After all, during the wild-card round loss to San Diego following the 2013 season, Cincinnati held a three-point lead at halftime before allowing the Chargers to sprint by in the second half. True, problematic tweaks to the offensive game plan affected how well the Bengals moved the ball in the second half (and how they failed to score), but the defense still gave up 13 points and 196 yards in the final two quarters. The 196 yards were 61.6 percent of the yards the Chargers collected in the game.
In January, the Bengals trailed the Colts by a field goal at halftime before giving up another 13 unanswered second-half points. Sacked only once, Andrew Luck completed 31 passes for 376 yards. He was barely pressured.
Former Bengals running back Daniel Herron also emerged as one of Luck's weapons in that game. Cincinnati had trouble slowing him both as a runner and receiver. Of the Colts' 482 total yards, Herron had 141. As a unit, Indianapolis' running backs gained 114 yards and averaged 4.6.
It wasn't only in the playoffs when the Bengals had problems rushing quarterbacks and stopping the run. During the regular season, they had just 20 sacks, one of the worst single-season totals in franchise history. They also allowed eight teams to gain 100 or more yards against them on the ground.
This offseason's moves were the products of that.
Michael Johnson was signed to aid the pass rush. Pat Sims was brought back to boost the run defense. A.J. Hawk was snatched from free agency to give presence defending both from the second level. Taylor Mays and Terence Newman weren't re-signed, as the Bengals start trying to get some of their younger defensive backs more playing time.
Some of these moves also indicate how the Bengals want to recapture the physical spirit that had once been their defensive calling card. They've long believed that style of play wins the AFC North. Hawk and Sims are among the additions known to play with an edge.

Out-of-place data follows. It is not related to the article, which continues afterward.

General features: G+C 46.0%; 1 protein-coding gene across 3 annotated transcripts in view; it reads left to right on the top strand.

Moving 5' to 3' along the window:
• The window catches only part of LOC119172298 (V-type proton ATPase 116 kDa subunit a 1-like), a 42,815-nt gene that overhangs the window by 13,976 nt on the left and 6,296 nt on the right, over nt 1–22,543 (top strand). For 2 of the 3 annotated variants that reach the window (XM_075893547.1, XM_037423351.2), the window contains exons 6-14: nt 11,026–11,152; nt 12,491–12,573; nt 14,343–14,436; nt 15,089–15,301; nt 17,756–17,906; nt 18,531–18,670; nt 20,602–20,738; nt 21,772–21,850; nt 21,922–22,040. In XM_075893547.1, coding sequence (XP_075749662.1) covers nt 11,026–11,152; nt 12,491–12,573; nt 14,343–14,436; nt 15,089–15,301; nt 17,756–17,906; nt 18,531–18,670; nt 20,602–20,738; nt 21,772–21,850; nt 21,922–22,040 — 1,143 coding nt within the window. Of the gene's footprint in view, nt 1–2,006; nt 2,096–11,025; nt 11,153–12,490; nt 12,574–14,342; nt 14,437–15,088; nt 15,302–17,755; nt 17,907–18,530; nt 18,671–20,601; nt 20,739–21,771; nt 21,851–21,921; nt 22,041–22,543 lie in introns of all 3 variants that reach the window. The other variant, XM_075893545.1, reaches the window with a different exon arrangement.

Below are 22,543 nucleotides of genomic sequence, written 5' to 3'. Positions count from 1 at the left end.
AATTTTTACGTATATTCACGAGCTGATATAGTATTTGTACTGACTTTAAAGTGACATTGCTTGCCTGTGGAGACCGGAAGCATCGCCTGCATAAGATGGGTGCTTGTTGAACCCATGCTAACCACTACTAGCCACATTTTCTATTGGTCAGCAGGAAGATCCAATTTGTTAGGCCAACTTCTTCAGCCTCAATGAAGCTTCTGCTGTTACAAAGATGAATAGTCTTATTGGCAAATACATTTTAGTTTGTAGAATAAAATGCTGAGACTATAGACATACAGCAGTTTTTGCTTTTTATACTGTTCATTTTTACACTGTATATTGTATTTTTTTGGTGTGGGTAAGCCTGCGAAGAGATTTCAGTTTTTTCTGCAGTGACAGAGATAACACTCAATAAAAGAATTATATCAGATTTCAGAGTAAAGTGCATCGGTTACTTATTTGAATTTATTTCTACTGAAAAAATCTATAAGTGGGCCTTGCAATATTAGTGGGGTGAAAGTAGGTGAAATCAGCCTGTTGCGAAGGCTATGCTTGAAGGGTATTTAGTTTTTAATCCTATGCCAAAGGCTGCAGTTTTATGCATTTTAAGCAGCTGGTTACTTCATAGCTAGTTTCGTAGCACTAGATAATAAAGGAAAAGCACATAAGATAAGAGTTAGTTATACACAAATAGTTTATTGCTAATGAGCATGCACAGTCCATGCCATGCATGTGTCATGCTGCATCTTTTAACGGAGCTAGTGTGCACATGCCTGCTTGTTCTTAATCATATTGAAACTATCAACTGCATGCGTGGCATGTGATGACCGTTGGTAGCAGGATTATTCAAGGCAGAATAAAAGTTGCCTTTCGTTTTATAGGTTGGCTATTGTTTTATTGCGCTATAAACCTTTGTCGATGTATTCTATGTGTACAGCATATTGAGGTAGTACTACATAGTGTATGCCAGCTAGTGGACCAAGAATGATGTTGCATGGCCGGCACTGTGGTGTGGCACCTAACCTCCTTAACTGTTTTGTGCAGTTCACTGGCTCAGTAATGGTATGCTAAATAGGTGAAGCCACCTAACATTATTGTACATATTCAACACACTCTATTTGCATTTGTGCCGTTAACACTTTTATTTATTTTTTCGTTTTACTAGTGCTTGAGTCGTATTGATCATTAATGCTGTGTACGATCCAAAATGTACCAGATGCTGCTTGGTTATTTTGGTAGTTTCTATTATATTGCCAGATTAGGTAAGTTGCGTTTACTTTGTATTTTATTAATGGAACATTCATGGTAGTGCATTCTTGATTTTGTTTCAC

"It's a physical division," Sims said Friday. "You can't come any other way."
PHILADELPHIA -- Sam Bradford tore his anterior cruciate ligament while running out of bounds. He was fending off a tackler, but it appeared his knee buckled on its own. That was the first time.
A year later, during a preseason game, Bradford tried to step away from a defender in the pocket. He went down in a heap. Bradford tore the ACL in the same knee.
For Chip Kelly’s grand remodeling of the Philadelphia Eagles to work, Bradford has to be able to play all or most of the team’s games in 2015. He has had bad luck in each of the past two years, but it is hard not to conclude that a player is injury-prone after a couple of episodes like that.
Kelly has said a few times that many elite quarterbacks have missed whole seasons. He specifically mentions Peyton Manning, Tom Brady and Drew Brees in those examples. The truth is, however, that elite quarterbacks have a tendency to be on the field for nearly every game. It is part of what makes them elite -- their ability to avoid big hits and their teammates’ ability to block for them.
But before 2011, Manning played every single game of his career. Beginning in 1999, he started 16 games every year through 2010. He did not miss any of the 19 playoff games the Colts were in. Since missing the 2011 season, Manning has played 53 consecutive games for the Denver Broncos, including playoffs.
So yes, Manning did miss a year. But he has not otherwise missed a single start due to injury since 1999.
Brees signed with the New Orleans Saints after a shoulder injury required surgery. From 2006 through 2014, Brees has missed exactly one game for the Saints. He has been healthy and available for every other game.
Brady? He went down in the season opener in 2008 and missed the rest of the season. From 2001 to 2007, Brady missed only two starts for the New England Patriots. Since 2008, he has missed exactly zero starts.
Aaron Rodgers missed two games in five years before breaking his collarbone in 2013. That cost him seven games. Rodgers has not missed a start since.